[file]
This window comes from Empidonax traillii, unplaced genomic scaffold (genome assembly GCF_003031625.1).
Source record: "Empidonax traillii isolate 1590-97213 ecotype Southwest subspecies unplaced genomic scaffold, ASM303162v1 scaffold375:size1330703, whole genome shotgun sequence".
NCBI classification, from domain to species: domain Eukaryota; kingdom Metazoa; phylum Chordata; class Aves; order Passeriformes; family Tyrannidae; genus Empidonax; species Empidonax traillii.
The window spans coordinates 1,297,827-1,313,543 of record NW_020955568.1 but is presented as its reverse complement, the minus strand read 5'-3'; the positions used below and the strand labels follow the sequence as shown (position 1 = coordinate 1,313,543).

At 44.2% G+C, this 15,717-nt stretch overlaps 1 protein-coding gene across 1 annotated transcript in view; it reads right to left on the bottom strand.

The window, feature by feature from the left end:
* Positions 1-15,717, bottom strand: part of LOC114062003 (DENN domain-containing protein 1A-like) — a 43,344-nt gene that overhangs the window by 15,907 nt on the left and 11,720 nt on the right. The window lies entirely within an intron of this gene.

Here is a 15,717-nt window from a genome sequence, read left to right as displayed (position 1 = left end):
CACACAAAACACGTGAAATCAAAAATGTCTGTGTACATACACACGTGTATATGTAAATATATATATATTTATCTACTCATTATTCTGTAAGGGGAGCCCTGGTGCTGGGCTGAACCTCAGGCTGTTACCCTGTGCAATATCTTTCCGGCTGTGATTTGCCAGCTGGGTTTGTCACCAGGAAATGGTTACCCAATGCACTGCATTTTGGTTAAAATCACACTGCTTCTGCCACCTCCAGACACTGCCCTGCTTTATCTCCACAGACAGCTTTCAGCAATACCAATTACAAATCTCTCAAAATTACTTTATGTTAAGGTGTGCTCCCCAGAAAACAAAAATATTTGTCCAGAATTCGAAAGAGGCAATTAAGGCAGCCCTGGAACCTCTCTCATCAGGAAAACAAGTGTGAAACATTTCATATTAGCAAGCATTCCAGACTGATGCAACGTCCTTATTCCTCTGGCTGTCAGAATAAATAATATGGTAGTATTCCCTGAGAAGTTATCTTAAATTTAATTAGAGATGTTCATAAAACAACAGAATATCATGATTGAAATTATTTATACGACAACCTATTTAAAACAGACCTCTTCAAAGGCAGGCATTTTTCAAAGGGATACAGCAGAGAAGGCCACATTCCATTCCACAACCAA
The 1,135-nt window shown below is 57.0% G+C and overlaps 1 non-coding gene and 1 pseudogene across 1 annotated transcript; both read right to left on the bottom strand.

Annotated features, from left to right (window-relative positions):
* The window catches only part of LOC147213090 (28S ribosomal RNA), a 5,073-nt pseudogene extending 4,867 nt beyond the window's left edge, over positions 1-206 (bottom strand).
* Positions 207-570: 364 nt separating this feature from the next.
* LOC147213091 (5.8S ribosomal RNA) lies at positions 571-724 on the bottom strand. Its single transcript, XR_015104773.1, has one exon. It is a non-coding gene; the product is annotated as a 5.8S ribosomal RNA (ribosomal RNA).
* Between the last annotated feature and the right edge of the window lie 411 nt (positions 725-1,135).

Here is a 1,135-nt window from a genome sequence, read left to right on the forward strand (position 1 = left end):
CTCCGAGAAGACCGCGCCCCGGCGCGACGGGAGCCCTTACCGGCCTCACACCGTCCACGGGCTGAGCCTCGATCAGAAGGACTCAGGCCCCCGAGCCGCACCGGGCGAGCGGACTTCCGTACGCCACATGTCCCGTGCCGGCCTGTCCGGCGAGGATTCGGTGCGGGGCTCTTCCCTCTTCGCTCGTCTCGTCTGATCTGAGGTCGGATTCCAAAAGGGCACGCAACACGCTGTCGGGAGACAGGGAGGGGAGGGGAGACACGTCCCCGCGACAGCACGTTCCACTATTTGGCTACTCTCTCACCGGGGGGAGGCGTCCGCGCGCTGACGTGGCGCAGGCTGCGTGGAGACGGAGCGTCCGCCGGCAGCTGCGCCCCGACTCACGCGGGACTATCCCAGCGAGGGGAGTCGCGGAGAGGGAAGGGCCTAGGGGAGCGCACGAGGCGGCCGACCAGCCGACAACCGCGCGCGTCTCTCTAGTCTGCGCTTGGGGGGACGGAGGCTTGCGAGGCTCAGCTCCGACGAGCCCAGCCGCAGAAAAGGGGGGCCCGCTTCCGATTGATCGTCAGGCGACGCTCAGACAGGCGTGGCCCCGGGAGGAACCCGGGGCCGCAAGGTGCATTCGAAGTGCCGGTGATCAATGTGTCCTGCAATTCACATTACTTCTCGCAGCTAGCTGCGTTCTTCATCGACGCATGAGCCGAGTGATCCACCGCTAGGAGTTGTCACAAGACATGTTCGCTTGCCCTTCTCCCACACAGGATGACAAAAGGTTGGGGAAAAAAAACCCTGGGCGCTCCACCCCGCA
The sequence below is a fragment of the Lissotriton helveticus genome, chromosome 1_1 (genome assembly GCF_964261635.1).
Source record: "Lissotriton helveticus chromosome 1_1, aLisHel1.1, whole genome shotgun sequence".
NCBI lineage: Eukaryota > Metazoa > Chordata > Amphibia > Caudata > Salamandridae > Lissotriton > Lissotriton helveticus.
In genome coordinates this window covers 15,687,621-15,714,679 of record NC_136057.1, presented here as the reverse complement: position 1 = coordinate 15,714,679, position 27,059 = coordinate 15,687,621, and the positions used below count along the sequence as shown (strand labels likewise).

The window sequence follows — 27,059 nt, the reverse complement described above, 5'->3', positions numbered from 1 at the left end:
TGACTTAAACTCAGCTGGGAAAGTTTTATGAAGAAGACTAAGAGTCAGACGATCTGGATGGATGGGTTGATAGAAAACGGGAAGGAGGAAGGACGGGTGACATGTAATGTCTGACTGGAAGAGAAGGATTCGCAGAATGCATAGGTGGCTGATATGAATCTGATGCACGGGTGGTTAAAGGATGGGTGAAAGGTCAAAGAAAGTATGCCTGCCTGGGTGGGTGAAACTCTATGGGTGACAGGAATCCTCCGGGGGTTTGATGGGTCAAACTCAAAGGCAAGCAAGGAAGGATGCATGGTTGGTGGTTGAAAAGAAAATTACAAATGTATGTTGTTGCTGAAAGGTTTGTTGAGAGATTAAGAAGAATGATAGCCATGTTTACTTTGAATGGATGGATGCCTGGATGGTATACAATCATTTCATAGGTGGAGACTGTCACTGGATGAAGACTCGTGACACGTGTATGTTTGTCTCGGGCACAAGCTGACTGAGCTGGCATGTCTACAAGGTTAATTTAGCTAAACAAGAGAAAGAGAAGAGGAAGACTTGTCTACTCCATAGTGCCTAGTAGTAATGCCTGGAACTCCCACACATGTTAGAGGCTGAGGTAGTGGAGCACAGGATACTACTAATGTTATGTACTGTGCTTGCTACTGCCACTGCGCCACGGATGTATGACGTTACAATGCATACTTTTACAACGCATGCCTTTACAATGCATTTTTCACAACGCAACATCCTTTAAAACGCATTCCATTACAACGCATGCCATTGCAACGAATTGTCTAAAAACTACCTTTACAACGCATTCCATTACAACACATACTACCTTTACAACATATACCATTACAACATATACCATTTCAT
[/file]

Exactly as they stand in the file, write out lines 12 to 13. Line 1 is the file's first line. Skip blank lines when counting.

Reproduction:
* The window catches only part of LOC147213090 (28S ribosomal RNA), a 5,073-nt pseudogene extending 4,867 nt beyond the window's left edge, over positions 1-206 (bottom strand).
* Positions 207-570: 364 nt separating this feature from the next.